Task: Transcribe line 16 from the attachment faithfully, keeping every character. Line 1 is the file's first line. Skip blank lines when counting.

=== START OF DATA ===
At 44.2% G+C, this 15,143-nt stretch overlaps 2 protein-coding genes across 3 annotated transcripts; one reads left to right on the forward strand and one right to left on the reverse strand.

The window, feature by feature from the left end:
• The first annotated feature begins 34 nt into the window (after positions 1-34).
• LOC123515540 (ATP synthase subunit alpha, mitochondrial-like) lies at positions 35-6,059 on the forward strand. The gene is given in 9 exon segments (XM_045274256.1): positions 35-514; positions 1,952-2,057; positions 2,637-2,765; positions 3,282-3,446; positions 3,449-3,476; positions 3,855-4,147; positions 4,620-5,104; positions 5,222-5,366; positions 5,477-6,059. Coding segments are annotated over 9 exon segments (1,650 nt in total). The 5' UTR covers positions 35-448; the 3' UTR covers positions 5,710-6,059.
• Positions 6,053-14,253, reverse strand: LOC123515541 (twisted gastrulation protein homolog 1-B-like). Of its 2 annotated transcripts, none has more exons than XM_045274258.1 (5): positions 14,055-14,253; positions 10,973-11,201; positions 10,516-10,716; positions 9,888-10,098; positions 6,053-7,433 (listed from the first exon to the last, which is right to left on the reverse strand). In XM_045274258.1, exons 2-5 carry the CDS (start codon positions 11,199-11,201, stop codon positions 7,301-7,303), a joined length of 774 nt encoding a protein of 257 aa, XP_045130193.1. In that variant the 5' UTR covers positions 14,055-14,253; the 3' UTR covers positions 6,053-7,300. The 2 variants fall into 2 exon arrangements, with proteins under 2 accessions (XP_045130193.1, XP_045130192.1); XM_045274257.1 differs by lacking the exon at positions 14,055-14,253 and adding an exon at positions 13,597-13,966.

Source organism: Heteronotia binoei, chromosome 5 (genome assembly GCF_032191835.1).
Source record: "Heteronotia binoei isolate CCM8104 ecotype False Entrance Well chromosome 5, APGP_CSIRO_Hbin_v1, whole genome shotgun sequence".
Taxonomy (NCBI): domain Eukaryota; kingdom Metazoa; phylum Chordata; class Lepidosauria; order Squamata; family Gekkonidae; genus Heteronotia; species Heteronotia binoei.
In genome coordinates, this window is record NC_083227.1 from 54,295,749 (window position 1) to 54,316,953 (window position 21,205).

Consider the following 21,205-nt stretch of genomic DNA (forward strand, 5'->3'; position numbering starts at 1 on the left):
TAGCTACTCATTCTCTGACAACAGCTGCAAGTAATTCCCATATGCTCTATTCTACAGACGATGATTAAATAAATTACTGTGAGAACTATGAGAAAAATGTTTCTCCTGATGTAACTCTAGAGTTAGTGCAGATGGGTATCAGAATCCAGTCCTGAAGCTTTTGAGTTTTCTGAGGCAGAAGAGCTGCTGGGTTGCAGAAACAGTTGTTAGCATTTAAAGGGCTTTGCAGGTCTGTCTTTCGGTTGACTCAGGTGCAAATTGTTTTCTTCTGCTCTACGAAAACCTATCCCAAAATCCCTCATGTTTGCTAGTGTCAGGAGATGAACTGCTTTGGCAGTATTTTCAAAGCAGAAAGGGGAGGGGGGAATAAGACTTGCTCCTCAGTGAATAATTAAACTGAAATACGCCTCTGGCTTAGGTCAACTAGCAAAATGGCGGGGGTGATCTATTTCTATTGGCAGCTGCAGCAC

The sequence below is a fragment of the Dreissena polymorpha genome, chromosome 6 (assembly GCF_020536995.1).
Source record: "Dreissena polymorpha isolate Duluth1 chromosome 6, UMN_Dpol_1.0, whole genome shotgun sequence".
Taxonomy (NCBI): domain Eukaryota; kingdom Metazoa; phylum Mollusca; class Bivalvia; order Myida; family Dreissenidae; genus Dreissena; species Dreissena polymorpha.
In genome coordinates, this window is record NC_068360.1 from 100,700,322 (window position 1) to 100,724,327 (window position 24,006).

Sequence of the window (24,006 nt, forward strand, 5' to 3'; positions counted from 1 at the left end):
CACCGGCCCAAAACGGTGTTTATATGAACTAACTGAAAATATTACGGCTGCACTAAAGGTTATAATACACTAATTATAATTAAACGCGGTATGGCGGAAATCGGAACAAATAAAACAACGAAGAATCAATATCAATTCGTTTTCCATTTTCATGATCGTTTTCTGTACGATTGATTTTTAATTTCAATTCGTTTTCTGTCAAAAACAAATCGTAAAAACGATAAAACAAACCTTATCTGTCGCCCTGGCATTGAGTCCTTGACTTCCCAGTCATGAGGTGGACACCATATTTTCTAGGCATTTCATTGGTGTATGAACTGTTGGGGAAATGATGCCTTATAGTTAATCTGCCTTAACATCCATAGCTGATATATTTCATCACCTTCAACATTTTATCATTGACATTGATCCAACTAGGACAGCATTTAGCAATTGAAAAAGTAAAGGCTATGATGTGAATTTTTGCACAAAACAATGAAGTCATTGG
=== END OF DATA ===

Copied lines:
Sequence of the window (24,006 nt, forward strand, 5' to 3'; positions counted from 1 at the left end):